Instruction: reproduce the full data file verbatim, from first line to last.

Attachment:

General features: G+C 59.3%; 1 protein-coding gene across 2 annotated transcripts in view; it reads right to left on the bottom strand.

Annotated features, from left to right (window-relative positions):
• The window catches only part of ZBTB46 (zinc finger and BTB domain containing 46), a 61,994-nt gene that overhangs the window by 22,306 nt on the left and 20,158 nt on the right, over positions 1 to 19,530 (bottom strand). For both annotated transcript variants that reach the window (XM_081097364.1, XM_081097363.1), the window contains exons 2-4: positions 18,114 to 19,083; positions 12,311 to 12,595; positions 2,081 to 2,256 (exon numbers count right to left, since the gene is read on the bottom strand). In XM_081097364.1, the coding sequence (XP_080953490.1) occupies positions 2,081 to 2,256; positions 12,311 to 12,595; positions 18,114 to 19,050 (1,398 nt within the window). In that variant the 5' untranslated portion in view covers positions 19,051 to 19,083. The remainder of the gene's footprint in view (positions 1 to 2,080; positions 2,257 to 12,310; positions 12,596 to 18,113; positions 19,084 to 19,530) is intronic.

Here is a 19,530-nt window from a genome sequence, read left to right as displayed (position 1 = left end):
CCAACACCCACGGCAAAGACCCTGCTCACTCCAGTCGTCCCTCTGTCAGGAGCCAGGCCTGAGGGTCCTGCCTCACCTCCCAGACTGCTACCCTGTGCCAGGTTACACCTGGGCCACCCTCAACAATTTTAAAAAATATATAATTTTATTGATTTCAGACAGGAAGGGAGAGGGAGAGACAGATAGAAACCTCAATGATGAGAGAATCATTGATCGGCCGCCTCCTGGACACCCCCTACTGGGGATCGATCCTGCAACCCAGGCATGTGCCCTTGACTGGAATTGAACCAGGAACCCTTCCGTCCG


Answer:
General features: G+C 59.3%; 1 protein-coding gene across 2 annotated transcripts in view; it reads right to left on the bottom strand.

Annotated features, from left to right (window-relative positions):
• The window catches only part of ZBTB46 (zinc finger and BTB domain containing 46), a 61,994-nt gene that overhangs the window by 22,306 nt on the left and 20,158 nt on the right, over positions 1 to 19,530 (bottom strand). For both annotated transcript variants that reach the window (XM_081097364.1, XM_081097363.1), the window contains exons 2-4: positions 18,114 to 19,083; positions 12,311 to 12,595; positions 2,081 to 2,256 (exon numbers count right to left, since the gene is read on the bottom strand). In XM_081097364.1, the coding sequence (XP_080953490.1) occupies positions 2,081 to 2,256; positions 12,311 to 12,595; positions 18,114 to 19,050 (1,398 nt within the window). In that variant the 5' untranslated portion in view covers positions 19,051 to 19,083. The remainder of the gene's footprint in view (positions 1 to 2,080; positions 2,257 to 12,310; positions 12,596 to 18,113; positions 19,084 to 19,530) is intronic.

Here is a 19,530-nt window from a genome sequence, read left to right as displayed (position 1 = left end):
CCAACACCCACGGCAAAGACCCTGCTCACTCCAGTCGTCCCTCTGTCAGGAGCCAGGCCTGAGGGTCCTGCCTCACCTCCCAGACTGCTACCCTGTGCCAGGTTACACCTGGGCCACCCTCAACAATTTTAAAAAATATATAATTTTATTGATTTCAGACAGGAAGGGAGAGGGAGAGACAGATAGAAACCTCAATGATGAGAGAATCATTGATCGGCCGCCTCCTGGACACCCCCTACTGGGGATCGATCCTGCAACCCAGGCATGTGCCCTTGACTGGAATTGAACCAGGAACCCTTCCGTCCG